Sclerostin (SOST)

model of molecule

  • Sclerosteosis
  • Van Buchen's Disease
  • SOST and wnt
  • Osteocytes and mechanotransduction
  • Animal studies that decrease sclerostin
  • Human studies of sclerostin antibodies
  • The SOST gene is located at 17q12-21, and codes for the protein sclerostin. Sclerostin is made primarily by osteocytes, and it inhibits bone formation and enhances apoptosis of osteoblasts. Patients with mutations in the SOST gene have very high bone density. SOST binds to LRP5 and inhibits the Wnt-signalling pathway. It is also a mild BMP antagonist.

    Weidauer. Biochemical and Biophysical Res Comm. 2009;380:160


    Sclerosteosis is a serious, autosomal recessive disease with thick bones, entrapment of cranial nerves leading to deafness and facial nerve palsy, increased intracranial pressure, and frequently syndactyly. Patients are tall and heavy but not obese. Most patients are from South Africa and are homozygotic for a specific mutation in the SOST gene, which is mapped to 17q12-21.

    photo of patientxray of hands This figure from the review by Hamersma shows a woman with facial nerve palsy and thick, square mandible. The hand xrays demonstrate the thickened bones of the hands. from Hamersma H et al, 2003, The natural history of sclerosteosis. Clin Genet 63:192-7 used with permission.

    The authors note that none of their 63 patients have ever had a fractured bone. Also, the obligatory heterozygous gene carriers are resistant to fractures. The patients do not have degenerative osteoarthropathy.

    Another report of two siblings who had several features of sclerosteosis showed a different mutation in the SOST gene. They also had thick bones, deafness, facial palsy, but not syndactyly. photo of patientsskull
    from Balemans W, et al. 2005. A generalized skeletal hyperostosis in two siblings caused by a novel mutation in the SOST gene. Bone 36:943-7. Used with permission

    Van Buchem's Disease

    This disease is very similar to sclerosteosis, but without the hand deformities. The mutations are located in a region downstream from the SOST gene. An autosomal dominant disease which is similar is caused by mutation in LRP-5. Beighton P, Barnard A, Hamersma H, van der Wouden A. The syndromic status of sclerosteosis and van Buchem disease. Clin Genet. 1984;25(2):175-81.. Used with permission

    SOST and Wnt


    SOST is a homolog of WISE, which binds to LRP-6. SOST binds to LRP-5 which is a co-receptor in the Wnt-signalling pathway. Thus, SOST inhibits Wnt-signalling, similar to Dkk inhibition.

    SOST in osteocytes and mechanotransduction

    photomicrograph SOST is expressed mainly in osteocytes. These cells form a network which senses mechanical strain. Osteocytes can alter the secretion of sclerostin to regulate bone formation.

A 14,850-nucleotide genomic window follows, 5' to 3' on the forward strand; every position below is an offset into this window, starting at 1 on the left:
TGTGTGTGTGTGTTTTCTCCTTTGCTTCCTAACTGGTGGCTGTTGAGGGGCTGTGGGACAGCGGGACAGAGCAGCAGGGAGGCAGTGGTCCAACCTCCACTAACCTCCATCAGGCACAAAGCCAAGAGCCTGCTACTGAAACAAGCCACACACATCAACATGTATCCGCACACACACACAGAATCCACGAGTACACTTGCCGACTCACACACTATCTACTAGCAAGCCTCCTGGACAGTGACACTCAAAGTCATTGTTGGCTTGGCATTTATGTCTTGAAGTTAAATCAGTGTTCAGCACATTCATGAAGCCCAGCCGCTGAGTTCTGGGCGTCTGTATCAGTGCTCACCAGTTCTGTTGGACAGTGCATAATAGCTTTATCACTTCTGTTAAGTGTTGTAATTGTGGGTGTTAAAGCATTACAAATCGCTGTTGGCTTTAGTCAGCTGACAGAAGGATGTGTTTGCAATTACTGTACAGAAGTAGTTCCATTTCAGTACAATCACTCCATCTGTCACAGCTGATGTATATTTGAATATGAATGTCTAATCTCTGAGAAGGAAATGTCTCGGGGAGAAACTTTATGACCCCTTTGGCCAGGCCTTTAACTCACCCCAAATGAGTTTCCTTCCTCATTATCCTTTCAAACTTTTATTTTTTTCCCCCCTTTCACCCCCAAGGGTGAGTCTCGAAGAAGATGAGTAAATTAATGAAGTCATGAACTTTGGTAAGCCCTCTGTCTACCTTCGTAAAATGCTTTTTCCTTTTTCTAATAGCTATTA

Osteocytes in culture showing extensive network of flattened cells. from: A van der Plas and PJ ijweide, Isolation and Purification of osteocytes. J Bone Mineral Res 1992;7:389-396. With permission from the American Society for Bone and Mineral Research.

    diagram of mouse experiment

    This diagram shows the design of an experiment in which the mouse ulna was either loaded or unloaded to see what happened to the osteocytes in the bone.

    These sections show the ulna in the control mice (top) and the same area in the mice whose were loaded (lower). The H&E stains show that the osteocytes are viable. The close-up shows sclerostin staining, which is almost absent in the loaded arm.

    Robling AG, Niziolek PJ, Baldridge et al. Mechanical stimulation of bone in vivo reduces osteocyte expression of Sost/Sclerostin. J Biol Chem 2008;283:5866. Used with permission. photomicrographs of arm

    Animal studies that decrease sclerostin

    drawing of mouse
    xrays of mice
    Mice with SOST knock-out had lower sclerostin levels and higher bone density as shown in these xrays.
    Li X. Targeted deletion of the sclerostin gene in mice results in increased bone formation and bone strength. J Bone Min Res 2008:23:860

    Treating rats with antibodies against sclerostin results in increased bone, shown in the xrays below, and the quality of the bone is good, with a lamellar pattern and clear tetracycline labels.

    photomicrograph of lamellar bone
    Li X Sclerostin antibody treatment increases bone formation, bone mass, and bone strength in a rat model of postmenopausal osteoporosis. J Bone Min Res 2009;24:578

    Human studies of antibodies against sclerostin

    There are two anti-sclerostin antibodies that have been studied in humans. Here's what their names mean:
    ROM, BL = unique prefix assigned to the new drug
    OS = works on the bone
    OZU = humanized
    MAB = monoclonal antibody


    The first pilot study was reported by Padhi. They treated 72 healthy subjects with a single injection of a placebo or the antibody, and saw dose-related increases in the bone density, increases in the bone formation rates, and decreases in the bone resorption rates.

    Similar benefits from initial studies of blosozumab were reported by McColm.

    A new study was done in 419 postmenopausal women with low bone density. They were randomized to placebo, various doses of romosozumab, or alendronate or teriparatide for a year. The bone density at the spine increased by 11.3% with the highest dose that they studied. The markers of bone formation increased transiently and the markers of bone resorption were sustained for the year. No serious side effects were reported.

    graph of study
    McClung MR Romosozumab in Postmenopausal Women with Low Bone Mineral Density. New Engl J Med 2014;370;412. Used with permission.

    logo Feb 2016 there was a press release that a phase 3 study, lasting for a year, showed fracture reduction. There weren't many details in this press release, but it sounded like side effects were minimal.

    Updated 3/5/16